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Myths of the Privacy Budget

In previous articles, we discussed how privacy spending has been steadily increasing, good news for privacy professionals who require new tools and techniques for dealing with the growing privacy responsibilities they are being tasked with.

Privacy Budget Breakdown

According to the IAPP’s Industry of Privacy survey, which took a look at data from 413 privacy professionals worldwide, spending on privacy fell into three major categories: Consulting, Technology and Legal. The majority of respondents (i.e. 51.3 percent) did not rely on consultants to aid with privacy-related matters. However, a substantial number of respondents continue to contract for consultation on privacy matters.

Consultation Expenses

Consultation spending fell under the following categories:

  • Assessments and audits
  • Staff augmentation (experts on demand)
  • Process integration (getting people to work together)
  • System integration (getting technology to work well together)
  • Miscellaneous consultation services

While the majority of privacy professionals had some influence over the hiring of consultants for all the above tasks, privacy professionals held the most sway over assessments and audits.

Technology Expenses

The IAPP survey took a look at the following types of technology/service provider expenditures:

Privacy professionals reported the most influence over governance and compliance solutions, with data loss prevention and identity and access management reported as the area where they had the second-most influence. Despite the ability to assert some influence over these spending decisions, privacy professionals are very rarely the decision-maker in this area. Governance and compliance solutions represented the area where privacy professionals held the most influence. But only 17 percent of respondents were decision-makers here.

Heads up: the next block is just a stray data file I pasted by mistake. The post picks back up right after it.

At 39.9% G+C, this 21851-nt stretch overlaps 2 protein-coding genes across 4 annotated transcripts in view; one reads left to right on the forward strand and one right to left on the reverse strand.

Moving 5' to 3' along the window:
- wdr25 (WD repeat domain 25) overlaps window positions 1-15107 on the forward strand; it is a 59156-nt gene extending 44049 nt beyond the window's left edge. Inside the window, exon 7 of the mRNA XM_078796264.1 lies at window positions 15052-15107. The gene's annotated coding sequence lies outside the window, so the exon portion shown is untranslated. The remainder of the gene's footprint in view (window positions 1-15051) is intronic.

Legal Expenses

The level of influence over legal spending varied and was mainly dependent upon position. Two positions that stood out were private-sector in-house, compared to in-house information technology. Regarding general legal spending, private-sector in-house positions showed clear dominance in control over spending, but when legal spending targeted incident response, the positions were relatively the same.

The findings of the IAPP survey have shed light on some common myths regarding spending on privacy-related products and services.

Myth #1: Small Companies Don’t Spend on Privacy Products or Services

It’s commonly thought that small companies are unwilling to spend capital on privacy compliance. However, the survey results show that company size may have little to do with spending on privacy. Based on the number of companies that reported spending on privacy-related products and services for each of six size ranges, on average, there was on 8 percent increase in the number of companies that reported spending on privacy-related products and services, until the company size reaches 5,000 employees.